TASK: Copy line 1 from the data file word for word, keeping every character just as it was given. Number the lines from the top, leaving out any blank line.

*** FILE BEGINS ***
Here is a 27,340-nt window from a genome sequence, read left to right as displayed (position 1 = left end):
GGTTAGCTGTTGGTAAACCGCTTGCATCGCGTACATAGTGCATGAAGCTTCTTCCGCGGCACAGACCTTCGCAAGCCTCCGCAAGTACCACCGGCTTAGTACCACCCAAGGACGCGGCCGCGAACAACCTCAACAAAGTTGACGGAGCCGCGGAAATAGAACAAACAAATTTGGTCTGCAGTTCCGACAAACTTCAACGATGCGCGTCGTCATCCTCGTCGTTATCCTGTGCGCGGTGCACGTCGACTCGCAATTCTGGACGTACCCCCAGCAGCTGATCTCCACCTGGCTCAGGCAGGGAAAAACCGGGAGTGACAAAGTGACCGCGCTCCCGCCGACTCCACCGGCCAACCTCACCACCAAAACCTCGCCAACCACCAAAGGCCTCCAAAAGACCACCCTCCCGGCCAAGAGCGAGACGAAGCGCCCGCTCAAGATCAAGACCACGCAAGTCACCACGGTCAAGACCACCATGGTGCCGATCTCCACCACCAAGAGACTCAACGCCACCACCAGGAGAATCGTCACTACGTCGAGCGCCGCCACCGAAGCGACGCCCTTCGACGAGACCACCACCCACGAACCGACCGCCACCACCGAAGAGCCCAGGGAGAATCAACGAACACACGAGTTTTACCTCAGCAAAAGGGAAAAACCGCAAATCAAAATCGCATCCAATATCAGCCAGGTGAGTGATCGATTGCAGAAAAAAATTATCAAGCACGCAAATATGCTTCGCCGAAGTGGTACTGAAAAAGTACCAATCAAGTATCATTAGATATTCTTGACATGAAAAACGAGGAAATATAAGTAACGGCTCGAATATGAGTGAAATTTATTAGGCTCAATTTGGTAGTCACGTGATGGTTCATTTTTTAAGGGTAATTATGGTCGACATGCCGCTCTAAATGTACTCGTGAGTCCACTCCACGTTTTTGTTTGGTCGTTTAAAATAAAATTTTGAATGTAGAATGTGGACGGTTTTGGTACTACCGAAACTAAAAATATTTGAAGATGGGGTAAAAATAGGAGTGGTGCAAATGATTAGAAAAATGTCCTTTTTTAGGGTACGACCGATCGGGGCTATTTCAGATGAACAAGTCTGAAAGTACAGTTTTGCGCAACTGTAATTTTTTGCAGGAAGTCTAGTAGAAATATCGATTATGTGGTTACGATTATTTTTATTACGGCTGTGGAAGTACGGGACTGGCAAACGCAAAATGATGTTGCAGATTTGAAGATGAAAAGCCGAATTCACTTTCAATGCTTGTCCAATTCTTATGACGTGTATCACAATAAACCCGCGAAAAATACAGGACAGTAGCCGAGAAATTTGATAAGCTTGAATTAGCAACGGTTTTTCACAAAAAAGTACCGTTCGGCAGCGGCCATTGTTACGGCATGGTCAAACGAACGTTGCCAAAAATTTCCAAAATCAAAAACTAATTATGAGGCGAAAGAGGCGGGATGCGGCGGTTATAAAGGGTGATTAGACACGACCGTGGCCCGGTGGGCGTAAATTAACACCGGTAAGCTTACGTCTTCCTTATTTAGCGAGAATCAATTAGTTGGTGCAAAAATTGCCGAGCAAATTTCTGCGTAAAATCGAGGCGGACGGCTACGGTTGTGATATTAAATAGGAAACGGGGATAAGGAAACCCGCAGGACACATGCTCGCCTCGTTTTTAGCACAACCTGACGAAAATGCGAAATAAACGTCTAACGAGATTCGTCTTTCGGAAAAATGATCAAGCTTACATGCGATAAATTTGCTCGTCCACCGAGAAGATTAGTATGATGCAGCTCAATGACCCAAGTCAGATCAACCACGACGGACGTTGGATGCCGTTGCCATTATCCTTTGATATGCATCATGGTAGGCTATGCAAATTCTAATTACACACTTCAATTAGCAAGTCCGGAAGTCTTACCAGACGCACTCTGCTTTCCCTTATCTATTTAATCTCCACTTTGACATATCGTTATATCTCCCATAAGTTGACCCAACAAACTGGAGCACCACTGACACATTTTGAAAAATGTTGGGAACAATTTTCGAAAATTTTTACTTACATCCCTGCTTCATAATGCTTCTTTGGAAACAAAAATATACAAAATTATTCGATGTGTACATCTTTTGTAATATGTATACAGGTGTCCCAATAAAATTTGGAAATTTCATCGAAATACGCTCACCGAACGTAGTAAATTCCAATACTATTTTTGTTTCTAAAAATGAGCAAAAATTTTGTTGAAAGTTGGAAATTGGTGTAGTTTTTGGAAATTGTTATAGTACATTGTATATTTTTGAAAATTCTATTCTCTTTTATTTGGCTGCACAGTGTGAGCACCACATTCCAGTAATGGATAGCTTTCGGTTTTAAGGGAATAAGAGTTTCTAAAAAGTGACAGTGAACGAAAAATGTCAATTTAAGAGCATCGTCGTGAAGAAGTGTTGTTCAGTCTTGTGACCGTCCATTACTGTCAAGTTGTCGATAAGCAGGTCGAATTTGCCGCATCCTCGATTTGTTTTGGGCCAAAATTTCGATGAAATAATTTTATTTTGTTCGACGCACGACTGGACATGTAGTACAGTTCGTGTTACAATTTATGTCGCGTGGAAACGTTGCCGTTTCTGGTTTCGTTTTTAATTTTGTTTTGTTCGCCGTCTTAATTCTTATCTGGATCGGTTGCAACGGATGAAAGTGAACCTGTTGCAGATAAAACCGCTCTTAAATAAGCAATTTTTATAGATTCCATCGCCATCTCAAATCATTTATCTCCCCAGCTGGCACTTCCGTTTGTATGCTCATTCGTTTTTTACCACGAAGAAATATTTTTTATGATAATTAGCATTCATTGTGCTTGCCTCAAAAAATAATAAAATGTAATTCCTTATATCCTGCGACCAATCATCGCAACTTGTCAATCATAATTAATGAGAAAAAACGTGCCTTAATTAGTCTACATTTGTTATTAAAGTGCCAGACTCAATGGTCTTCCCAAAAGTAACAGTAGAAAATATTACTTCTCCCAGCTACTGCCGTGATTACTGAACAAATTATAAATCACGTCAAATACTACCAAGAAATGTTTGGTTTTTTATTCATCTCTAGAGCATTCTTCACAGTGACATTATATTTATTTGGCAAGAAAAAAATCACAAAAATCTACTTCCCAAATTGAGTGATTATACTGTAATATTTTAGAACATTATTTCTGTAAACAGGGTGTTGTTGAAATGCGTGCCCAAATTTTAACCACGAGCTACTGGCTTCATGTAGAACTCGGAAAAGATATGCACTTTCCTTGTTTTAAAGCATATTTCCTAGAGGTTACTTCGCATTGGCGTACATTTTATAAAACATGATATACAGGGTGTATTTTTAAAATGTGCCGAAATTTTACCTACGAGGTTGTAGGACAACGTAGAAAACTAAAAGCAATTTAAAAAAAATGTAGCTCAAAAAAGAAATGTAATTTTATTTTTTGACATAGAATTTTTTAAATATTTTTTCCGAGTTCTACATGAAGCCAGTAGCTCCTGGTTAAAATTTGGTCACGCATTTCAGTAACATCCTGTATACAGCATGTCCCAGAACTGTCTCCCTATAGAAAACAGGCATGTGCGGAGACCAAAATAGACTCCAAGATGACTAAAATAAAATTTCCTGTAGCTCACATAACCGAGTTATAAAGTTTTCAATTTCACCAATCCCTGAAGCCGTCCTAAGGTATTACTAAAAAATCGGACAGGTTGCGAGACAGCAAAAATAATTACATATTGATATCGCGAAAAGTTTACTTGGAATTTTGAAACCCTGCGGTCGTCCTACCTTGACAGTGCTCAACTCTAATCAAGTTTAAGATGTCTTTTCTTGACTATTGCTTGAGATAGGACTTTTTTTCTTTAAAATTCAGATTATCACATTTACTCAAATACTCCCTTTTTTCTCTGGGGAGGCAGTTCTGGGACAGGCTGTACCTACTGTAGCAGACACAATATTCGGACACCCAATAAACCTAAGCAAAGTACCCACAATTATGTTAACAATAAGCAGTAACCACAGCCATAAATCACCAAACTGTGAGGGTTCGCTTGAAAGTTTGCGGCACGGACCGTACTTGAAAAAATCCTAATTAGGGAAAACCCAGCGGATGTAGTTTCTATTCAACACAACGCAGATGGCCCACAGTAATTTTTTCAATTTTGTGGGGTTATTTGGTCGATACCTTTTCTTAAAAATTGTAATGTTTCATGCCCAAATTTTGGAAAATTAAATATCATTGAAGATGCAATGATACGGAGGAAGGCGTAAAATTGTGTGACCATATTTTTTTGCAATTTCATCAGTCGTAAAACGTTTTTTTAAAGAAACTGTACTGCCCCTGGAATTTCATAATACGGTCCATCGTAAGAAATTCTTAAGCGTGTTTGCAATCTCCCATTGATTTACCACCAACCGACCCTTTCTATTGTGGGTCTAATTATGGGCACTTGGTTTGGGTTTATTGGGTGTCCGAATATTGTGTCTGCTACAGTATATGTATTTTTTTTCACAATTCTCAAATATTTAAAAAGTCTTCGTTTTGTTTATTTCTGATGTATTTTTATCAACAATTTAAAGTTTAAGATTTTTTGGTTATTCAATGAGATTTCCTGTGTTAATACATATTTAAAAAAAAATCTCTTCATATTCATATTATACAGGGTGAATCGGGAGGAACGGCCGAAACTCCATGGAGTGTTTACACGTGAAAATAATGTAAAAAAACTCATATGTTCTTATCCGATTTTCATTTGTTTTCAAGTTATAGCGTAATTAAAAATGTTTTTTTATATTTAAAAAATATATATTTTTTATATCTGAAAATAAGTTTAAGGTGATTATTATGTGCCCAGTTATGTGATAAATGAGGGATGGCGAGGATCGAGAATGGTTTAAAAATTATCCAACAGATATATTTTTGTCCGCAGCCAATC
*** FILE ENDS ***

Here is a 27,340-nt window from a genome sequence, read left to right as displayed (position 1 = left end):